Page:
Denial of pregnancy puts the mother and foetus at significant risks as result of lack of antenatal care, poor nutrition, fetal abuse, unsupervised and or precipitate delivery [1,4,6]. Ms K had no prenatal care, was not exposed to healthy pregnancy diet and attempted weight lose via exercise during her pregnancy. Most of the documented cases of pregnancy denial turn out just fine. Nonetheless, under certain circumstances the result could be tragic. Ms K´s baby presented breech. Brezinka et al.  evaluated the obstetrical aspects of pregnancy denial and reported that in 11 cases of cryptic pregnancy discovered at delivery, five of them had breech presentation. Vaginal birth by breech possess significant risk and this happened at an odd hour at a sick bay in a poor resource setting. Awareness of the complications of pregnancy denial would be valuable in reducing maternal and infant mortality.
Goncalves,  opined “after finding out about an unknown pregnancy, mothers may face some struggle with their new born” Ms K found it difficult to accept her baby. Infanticide is the most dangerous consequence of pregnancy denial and may not be premeditated .
As a result of altered judgement the mother may not be aware of what she is doing. It is important that health care providers recognized this and ensure the safety of the baby and the mother. The birth weight was normal and similar to the birth weights in the cases reported by Neifert and Bourgeois , Stammers and Long  and Goncalves .
In Southern Nigeria there is an illusion about cryptic pregnancy, a big money spinning scam, as reported in an article captioned “inside Imo´s wonder pregnancy centre” in one of Nigerian dailies, The Nation, published on the 5th of October, 2019. Childless couples are made to believe that pregnancy can be created. The unsuspecting couple are made to pay huge sums, the women put through unethical and non-medical procedures and are strictly warned not to go for antenatal visits at a hospital. The syndicates claim the child is hidden and medical diagnostics may not detect the pregnancy. The women continue to have their monthly menstrual flow during the pregnancy and can only be delivered of their baby at the centre. The women are made to believe they are pregnant and in the end they are given babies taken from young teenage mothers. There is need for health care providers to correct this impression through awareness campaigns.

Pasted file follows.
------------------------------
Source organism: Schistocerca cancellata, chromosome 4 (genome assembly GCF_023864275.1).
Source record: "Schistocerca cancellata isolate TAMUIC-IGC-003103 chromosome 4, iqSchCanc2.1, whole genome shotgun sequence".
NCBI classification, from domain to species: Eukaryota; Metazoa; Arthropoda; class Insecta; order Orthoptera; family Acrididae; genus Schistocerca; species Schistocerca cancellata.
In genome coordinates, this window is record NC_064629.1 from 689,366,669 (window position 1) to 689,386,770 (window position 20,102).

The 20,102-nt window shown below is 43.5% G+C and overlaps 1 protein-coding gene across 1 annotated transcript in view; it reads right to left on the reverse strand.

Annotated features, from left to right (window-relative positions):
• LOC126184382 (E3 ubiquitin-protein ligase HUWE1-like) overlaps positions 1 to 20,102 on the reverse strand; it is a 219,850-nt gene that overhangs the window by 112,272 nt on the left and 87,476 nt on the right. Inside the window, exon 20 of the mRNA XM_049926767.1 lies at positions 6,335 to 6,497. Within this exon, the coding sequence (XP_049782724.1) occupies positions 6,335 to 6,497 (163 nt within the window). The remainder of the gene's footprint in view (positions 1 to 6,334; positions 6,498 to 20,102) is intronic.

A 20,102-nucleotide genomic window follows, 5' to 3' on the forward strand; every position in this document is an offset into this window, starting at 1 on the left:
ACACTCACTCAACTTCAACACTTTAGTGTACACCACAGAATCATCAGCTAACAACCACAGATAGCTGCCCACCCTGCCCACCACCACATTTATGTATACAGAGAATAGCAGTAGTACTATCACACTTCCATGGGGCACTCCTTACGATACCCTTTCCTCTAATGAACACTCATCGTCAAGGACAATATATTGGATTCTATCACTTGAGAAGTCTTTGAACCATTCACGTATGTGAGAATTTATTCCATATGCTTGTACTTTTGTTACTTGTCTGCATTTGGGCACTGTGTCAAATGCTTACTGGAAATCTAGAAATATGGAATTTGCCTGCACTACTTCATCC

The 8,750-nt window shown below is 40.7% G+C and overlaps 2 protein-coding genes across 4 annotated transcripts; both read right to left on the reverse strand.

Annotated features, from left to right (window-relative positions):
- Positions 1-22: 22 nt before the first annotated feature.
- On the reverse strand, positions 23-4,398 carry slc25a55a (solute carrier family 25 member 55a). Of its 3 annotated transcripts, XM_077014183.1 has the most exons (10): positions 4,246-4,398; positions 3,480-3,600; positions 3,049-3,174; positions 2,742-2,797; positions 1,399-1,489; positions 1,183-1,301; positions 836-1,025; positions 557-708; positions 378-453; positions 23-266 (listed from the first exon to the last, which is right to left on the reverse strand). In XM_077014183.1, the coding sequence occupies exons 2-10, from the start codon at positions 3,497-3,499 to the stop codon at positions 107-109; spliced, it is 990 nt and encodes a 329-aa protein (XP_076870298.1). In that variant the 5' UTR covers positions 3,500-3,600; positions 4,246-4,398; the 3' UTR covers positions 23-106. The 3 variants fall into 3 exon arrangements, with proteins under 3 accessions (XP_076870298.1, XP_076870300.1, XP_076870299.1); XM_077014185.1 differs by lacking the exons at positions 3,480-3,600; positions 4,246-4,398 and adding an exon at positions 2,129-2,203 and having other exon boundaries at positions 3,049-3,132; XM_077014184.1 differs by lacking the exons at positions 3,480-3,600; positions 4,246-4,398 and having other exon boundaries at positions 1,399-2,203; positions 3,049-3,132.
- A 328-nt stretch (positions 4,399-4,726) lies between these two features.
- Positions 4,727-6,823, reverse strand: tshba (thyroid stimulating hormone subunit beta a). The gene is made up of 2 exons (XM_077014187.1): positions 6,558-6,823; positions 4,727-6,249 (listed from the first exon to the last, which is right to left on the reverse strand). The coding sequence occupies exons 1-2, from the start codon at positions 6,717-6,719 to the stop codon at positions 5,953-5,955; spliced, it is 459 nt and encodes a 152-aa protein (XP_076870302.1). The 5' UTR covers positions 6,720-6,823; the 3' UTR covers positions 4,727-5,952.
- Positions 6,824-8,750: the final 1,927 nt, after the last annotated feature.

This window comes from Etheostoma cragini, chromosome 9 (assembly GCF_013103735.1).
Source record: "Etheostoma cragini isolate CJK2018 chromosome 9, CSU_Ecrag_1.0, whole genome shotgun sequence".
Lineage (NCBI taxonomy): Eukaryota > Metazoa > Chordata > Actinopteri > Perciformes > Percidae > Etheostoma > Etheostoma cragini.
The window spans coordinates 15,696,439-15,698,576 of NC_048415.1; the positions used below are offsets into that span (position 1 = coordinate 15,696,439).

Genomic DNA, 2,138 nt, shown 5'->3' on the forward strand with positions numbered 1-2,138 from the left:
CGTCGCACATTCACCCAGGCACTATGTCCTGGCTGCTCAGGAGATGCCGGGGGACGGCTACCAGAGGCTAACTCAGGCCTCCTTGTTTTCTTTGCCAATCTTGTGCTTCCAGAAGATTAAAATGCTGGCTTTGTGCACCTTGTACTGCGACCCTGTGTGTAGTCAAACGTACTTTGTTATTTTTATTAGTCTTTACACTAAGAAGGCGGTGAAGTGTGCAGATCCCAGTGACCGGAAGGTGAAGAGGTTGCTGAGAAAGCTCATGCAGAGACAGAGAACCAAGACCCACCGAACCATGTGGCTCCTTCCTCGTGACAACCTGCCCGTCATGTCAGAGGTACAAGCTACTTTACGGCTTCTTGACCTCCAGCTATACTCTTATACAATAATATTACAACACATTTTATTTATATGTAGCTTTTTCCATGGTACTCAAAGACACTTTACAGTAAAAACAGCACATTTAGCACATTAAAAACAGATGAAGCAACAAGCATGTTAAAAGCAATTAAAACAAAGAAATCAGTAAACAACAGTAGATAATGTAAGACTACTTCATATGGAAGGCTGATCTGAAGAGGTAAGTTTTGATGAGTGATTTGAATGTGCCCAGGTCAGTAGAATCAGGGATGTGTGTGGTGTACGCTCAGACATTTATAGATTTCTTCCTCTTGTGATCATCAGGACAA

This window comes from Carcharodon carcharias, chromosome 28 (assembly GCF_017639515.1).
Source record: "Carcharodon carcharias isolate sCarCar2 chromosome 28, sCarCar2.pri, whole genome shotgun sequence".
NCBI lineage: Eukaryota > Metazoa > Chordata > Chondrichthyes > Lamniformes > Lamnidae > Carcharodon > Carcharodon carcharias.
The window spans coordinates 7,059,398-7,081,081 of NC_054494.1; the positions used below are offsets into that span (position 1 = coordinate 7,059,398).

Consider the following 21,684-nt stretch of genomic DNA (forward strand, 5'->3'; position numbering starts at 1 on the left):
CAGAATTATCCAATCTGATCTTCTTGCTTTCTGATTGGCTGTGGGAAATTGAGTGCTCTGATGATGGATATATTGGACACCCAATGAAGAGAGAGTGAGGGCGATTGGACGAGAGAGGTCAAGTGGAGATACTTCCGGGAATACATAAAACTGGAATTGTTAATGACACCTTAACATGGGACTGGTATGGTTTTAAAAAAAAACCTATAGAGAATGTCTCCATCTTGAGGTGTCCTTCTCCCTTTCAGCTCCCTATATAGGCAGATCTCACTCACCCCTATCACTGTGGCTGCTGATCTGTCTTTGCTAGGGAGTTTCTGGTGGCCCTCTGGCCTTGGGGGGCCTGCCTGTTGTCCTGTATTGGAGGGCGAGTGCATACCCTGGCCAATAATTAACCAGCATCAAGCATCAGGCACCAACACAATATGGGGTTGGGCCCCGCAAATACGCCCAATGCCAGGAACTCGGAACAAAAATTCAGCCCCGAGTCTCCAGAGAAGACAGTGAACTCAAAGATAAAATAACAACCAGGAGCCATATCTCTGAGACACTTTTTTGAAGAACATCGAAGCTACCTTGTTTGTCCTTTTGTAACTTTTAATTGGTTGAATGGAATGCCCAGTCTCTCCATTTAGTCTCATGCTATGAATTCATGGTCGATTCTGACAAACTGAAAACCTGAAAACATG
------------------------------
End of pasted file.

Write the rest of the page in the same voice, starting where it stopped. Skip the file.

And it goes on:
This case demonstrated how the diagnosis of cryptic pregnancy is difficult and why a high index of suspicion is vital in recognizing the condition especially in resource poor settings or countries. In this case the diagnosis was completely missed all through pregnancy and emphasize the need for doctors to mindful of the phenomenon.
This case emphasizes the need for general practitioners and specialists in sub-Saharan Africa to be aware of the phenomenon of cryptic pregnancy, which involves women not being conscious of their gravid state until final weeks of gestation or at delivery, to reduce neonatal and maternal complications.
The authors declare no competing interests.
Uloaku Akubueze Nto-Ezimah, Chika Juliet Okwor and Charles Adiri were involved in the management of the patient; Uloaku Akubueze Nto-Ezimah, Nto Johnson Nto, Emmanuel Anayochukwu Esom, Chika Juliet Okwor and Charles Adiri were involved in editing of manuscript and manuscript writing; Nto Johnson Nto and Emmanuel Anayochukwu Esom did review and final approval of manuscript. All the authors have read and agreed to the final manuscript.